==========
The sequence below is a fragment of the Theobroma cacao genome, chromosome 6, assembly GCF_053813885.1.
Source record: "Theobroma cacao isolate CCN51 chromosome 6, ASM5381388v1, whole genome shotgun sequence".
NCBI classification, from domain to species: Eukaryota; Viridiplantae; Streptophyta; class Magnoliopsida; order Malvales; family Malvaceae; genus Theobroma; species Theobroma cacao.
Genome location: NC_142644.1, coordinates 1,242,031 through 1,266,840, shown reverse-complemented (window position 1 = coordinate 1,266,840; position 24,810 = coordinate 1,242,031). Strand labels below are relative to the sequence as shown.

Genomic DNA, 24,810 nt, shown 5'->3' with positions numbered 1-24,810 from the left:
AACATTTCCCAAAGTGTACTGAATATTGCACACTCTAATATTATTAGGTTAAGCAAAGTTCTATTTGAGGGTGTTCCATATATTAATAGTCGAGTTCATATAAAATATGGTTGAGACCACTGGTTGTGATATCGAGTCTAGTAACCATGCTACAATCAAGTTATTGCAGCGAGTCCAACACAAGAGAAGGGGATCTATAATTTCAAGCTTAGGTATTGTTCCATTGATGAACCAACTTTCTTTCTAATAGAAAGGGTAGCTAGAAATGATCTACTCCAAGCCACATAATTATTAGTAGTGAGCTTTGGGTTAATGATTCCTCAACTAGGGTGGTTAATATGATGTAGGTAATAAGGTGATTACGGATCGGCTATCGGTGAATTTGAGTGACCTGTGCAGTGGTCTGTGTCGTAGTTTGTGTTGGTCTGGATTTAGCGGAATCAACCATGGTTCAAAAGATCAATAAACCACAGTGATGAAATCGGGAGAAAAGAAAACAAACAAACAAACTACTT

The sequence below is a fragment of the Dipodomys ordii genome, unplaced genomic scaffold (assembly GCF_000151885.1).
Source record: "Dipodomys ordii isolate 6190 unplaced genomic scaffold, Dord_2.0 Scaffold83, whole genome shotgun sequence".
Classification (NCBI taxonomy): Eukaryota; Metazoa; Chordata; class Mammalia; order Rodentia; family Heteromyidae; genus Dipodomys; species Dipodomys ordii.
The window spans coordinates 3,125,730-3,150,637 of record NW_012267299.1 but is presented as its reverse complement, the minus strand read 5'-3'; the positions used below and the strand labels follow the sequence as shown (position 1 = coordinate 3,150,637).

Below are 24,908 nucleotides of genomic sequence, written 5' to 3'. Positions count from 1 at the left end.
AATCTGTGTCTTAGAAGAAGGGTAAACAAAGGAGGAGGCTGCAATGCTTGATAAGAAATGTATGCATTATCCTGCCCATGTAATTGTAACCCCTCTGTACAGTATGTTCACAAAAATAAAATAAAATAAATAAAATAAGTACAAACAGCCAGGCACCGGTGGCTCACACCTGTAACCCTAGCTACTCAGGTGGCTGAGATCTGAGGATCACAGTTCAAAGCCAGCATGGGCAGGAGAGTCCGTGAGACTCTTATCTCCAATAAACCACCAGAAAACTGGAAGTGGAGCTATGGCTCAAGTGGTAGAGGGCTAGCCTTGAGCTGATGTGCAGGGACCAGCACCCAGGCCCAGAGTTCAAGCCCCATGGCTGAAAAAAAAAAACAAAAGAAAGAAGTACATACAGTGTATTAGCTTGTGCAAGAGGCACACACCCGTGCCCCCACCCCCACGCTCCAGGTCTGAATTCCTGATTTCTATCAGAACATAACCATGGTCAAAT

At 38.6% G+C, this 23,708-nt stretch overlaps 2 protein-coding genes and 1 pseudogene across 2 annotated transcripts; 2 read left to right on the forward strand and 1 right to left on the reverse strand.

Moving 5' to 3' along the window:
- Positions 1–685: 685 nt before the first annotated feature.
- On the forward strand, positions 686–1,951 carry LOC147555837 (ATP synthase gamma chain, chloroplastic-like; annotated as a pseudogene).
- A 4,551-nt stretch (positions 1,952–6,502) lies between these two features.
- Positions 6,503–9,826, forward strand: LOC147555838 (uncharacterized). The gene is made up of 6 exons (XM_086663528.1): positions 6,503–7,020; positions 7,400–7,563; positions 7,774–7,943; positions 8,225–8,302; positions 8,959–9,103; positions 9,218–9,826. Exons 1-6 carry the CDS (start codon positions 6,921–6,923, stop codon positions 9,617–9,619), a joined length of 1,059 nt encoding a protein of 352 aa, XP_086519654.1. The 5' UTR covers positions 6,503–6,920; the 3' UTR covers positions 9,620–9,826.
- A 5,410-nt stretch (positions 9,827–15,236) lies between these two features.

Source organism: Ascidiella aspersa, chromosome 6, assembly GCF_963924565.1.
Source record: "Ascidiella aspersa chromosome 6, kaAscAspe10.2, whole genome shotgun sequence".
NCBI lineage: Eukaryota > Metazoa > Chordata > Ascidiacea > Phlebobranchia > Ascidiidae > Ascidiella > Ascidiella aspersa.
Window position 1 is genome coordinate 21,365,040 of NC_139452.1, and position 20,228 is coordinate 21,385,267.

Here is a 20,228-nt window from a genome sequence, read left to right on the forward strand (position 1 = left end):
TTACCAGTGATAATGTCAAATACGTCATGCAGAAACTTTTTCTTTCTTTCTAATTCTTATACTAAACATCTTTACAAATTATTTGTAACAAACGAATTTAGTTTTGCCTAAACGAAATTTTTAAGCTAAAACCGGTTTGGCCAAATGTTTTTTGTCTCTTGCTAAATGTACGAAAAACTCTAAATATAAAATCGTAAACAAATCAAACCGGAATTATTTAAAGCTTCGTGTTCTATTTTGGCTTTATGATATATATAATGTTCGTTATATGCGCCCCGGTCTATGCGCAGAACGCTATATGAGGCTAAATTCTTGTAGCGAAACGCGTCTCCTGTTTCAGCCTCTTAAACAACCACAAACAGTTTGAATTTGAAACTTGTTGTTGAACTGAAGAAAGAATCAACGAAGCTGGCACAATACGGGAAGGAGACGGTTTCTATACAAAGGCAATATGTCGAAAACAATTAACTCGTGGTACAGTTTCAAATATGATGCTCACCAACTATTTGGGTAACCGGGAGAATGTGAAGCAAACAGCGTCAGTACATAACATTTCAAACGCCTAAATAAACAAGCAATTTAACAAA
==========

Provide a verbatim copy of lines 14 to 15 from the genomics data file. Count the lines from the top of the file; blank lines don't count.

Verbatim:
Moving 5' to 3' along the window:
- Positions 1–685: 685 nt before the first annotated feature.